As markets come off the Easter break, the first run of major economic data points for March will help give some clarity around the impact of the coronavirus shutdown on Australia’s economy.

Coming in first today was NAB’s monthly business survey, a widely-read measure of conditions and confidence on the ground among Australian businesses.

And the results were definitive, as the reading for confidence came in at -66 — the lowest level ever recorded since the survey began in 1989. It was also far below the figure record in the 2008 financial crisis, when the measure for confidence fell to around -30.

While the NAB Survey revealed a historically dismal level of sentiment among Australian companies, that didn’t immediately translate into the outlook for stock prices as the ASX continued its tentative climb off the March lows in Tuesday trade.

Business conditions fared slightly better but still registered a reading of -21, which was the worst print since Australia’s last recession in the early 90s.

The primary sub-headings for trading, profitability and employment all registered negative prints of between -19 and -27. As an illustration of COVID-19’s sudden impact, the February prints came in at 4, -5 and 1 respectively.

NAB chief economist Alan Oster said numbers are indicative of a sharp 2020 recession.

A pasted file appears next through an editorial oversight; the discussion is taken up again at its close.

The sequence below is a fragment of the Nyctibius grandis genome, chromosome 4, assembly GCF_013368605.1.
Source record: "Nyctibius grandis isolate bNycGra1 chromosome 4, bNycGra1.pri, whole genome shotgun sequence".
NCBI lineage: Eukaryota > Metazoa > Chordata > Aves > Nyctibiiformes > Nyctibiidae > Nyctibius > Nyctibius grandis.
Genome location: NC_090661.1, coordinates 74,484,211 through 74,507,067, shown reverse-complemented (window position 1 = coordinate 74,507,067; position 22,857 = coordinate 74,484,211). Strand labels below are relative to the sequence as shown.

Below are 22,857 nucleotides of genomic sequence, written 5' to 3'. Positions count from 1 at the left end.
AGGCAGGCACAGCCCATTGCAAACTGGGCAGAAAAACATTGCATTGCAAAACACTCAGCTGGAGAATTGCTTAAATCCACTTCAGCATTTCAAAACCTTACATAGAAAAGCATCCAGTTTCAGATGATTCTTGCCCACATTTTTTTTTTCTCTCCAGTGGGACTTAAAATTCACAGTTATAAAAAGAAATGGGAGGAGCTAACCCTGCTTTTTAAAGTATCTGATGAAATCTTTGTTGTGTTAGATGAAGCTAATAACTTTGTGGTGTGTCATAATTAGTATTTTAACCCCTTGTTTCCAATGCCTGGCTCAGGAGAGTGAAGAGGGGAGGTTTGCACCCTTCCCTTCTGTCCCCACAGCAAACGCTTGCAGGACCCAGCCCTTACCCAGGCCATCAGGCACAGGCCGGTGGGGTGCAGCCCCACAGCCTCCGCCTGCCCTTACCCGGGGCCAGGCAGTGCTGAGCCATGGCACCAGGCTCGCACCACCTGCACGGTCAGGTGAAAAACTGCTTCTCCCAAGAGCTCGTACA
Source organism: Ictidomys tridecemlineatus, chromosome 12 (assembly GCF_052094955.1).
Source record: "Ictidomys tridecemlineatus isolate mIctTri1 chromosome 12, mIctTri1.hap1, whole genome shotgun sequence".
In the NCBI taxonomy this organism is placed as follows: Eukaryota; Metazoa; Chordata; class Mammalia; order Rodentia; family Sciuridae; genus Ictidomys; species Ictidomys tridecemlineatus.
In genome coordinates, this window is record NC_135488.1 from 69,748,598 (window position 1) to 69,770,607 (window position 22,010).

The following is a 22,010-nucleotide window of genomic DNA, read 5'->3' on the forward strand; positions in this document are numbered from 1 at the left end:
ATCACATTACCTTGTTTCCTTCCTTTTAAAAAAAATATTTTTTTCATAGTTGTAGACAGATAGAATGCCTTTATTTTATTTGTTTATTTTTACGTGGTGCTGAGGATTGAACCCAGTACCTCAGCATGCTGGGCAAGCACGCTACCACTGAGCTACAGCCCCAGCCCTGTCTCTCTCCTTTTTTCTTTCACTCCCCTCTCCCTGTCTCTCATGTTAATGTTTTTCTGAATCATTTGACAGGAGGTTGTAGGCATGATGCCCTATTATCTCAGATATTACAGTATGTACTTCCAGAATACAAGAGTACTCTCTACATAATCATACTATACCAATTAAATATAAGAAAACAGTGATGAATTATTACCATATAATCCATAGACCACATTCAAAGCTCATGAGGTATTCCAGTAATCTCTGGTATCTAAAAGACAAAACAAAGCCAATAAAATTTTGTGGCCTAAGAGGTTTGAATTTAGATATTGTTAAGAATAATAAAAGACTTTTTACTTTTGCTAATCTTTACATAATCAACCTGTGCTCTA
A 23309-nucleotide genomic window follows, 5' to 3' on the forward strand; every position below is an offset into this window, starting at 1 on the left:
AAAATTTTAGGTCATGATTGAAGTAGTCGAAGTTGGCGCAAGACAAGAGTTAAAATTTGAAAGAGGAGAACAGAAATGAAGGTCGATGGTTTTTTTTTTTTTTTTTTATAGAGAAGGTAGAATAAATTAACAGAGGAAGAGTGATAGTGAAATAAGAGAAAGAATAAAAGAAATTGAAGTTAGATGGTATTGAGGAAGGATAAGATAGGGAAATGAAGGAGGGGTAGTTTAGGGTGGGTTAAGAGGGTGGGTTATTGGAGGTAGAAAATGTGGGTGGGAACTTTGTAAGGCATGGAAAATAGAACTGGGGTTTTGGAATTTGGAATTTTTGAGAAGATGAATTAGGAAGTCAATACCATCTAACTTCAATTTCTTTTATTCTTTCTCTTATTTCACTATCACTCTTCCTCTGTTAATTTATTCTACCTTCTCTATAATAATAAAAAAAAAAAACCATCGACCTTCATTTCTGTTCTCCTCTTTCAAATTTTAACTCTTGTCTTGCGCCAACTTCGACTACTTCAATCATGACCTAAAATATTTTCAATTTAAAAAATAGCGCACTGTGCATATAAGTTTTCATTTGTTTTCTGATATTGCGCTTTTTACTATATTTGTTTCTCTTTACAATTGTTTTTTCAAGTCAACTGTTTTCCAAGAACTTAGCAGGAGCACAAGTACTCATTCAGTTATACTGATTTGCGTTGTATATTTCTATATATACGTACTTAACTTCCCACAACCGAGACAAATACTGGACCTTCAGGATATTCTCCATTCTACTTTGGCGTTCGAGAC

“We expect a recession of unprecedented speed and magnitude for the Australian economy over the next three quarters,” Oster said.

However, he said the aggressive response from policy makers should leave the economy in a better position to rebound once the crisis was contained.

The numbers come ahead of Thursday’s job numbers from the ABS, which is expected to show the first sharp uptick in unemployment. Forecasts from the federal Treasury department are for the u/e rate to reach 10 per cent, up from 5.1 per cent in February.

Forward orders — a metric in the NAB survey used to estimate the expected level of future business activity — also collapsed to a reading of -29 in March (from -5 in February).

Looking ahead, Oster said NAB would be watching closely for a turn in confidence over the coming months, which “may take some time to recover”.

An improvement from the record low could indicate that businesses believe the worst of the crisis is over. However, “it could well be that conditions fall to the lowest level since the 1990s recession in coming months”, Oster said.